The international banking system has been slow to adapt to the digital environment over the past 10 years with international transactions still taking days, and even weeks, to be processed today. The legacy international banking systems are outdated and can still even involve manual transactions. With the advent of CBDCs, new international payment tools, typically backed by blockchain-styled technologies, will see international transactions undergo a digital revolution. Cross-border transactions are likely to progressively become instantaneous and more secure. This will reduce inefficiencies and significantly reduce the costs of doing international business.
Mobile payments the ‘New Norm’
Payments via mobile phones will become the global standard, especially in developing countries. The increased use of smartphones will drive financial inclusion, enabling even the current unbanked population, estimated by the World Bank at 1.4bn people, to access and participate in the global economy, creating rafts of new opportunities and delivering empowerment to disenfranchised populations.
Fighting financial crime
As financial transactions become increasingly digital, financial crime will surge exponentially. Cybercriminals are already adapting to exploit new vulnerabilities. With easy access to AI tools scammers can now more efficiently craft their scam emails; and leveraging voice-cloning they can even create fake audio calls. The ongoing game of cat and mouse will constantly shift and increasingly AI-driven security measures will be the first line of defence.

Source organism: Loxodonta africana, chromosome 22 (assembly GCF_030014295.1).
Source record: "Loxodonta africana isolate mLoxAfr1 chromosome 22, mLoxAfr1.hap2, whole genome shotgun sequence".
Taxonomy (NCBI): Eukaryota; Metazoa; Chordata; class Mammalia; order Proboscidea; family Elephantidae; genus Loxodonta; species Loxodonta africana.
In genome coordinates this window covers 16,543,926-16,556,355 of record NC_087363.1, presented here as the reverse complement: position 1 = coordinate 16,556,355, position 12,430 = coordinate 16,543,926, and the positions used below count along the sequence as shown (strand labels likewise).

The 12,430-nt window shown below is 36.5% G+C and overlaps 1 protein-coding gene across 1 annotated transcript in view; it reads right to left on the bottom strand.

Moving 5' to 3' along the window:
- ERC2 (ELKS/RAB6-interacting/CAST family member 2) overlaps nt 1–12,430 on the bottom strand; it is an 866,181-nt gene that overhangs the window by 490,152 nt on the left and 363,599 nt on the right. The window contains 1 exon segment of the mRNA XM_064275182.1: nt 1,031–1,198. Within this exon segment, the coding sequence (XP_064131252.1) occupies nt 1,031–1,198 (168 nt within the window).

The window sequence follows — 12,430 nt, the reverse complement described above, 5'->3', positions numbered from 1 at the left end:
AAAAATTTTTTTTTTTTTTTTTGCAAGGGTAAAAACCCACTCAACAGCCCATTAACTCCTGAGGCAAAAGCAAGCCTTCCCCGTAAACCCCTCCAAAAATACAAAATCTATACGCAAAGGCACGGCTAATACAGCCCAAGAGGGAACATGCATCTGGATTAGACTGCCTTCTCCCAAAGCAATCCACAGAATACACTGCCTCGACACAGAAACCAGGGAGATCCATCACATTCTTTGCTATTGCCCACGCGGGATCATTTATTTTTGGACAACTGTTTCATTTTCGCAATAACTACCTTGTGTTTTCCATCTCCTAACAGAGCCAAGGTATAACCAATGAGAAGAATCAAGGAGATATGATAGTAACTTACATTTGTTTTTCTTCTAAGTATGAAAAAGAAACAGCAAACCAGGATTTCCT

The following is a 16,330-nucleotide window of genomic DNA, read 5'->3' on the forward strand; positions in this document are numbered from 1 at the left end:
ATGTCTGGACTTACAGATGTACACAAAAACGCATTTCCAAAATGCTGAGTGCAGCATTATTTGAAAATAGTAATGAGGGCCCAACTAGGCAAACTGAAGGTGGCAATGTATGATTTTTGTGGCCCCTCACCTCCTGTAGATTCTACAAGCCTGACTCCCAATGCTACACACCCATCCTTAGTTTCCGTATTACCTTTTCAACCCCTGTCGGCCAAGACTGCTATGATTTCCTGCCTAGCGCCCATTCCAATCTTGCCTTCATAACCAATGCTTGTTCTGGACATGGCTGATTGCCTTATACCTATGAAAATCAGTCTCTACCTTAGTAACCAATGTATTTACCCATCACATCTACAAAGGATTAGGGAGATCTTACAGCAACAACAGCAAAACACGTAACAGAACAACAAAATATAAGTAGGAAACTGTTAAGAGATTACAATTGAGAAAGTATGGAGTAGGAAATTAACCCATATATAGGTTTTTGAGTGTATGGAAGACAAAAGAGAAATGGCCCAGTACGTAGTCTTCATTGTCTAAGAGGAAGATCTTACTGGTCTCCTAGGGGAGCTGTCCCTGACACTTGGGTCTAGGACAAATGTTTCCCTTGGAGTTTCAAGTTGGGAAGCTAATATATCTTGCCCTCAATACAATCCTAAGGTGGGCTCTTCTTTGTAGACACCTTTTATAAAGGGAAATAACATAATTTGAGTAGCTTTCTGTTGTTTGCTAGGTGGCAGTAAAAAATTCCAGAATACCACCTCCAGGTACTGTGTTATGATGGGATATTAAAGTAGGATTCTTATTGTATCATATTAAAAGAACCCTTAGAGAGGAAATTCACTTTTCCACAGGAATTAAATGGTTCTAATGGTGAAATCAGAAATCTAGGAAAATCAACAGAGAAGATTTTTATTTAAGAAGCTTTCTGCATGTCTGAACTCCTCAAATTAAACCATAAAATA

Blurring lines between banking and tech
The lines between banking and technology companies will become increasingly blurred. Banks are already beginning to transform into technology companies, leveraging AI, blockchain, and other digital technologies to deliver innovative financial services. Conversely, technology companies will want to leverage their extensive customer bases and venture into banking services, striving to provide seamless and integrated financial services to their customers. We first saw this in 2019 with Facebook’s attempt to create a global digital currency with Diem.
Banking sector consolidation
The banking sector will undergo consolidation as banks adapt, or fail to adapt, to the evolving landscape. Those banks that fail to embrace technological advancements are likely to face challenges, leading to failures and acquisitions. Those with enhanced technology will win the ongoing battle.
International regulatory cooperation
International regulators will increasingly collaborate to combat cybersecurity threats and will work closely together to establish global standards for regulation. In an interconnected digital world, unified efforts are vital to safeguarding the entire financial system and the data of all involved.
The future of digital finance promises a dynamic and transformative landscape, driven by the ever-increasing power of AI.
As digital currencies, CBDCs, instantaneous international transfers, mobile payments, and increased financial inclusion take centre stage, the role of AI will become even more critical in ensuring security, efficiency, and innovation.
To thrive in this evolving landscape, all companies, financial institutions and fintechs need to positively embrace change. There will be a raft of opportunities for smoother international business in a financial ecosystem that is more accessible, secure, and integrated, benefiting consumers and businesses alike.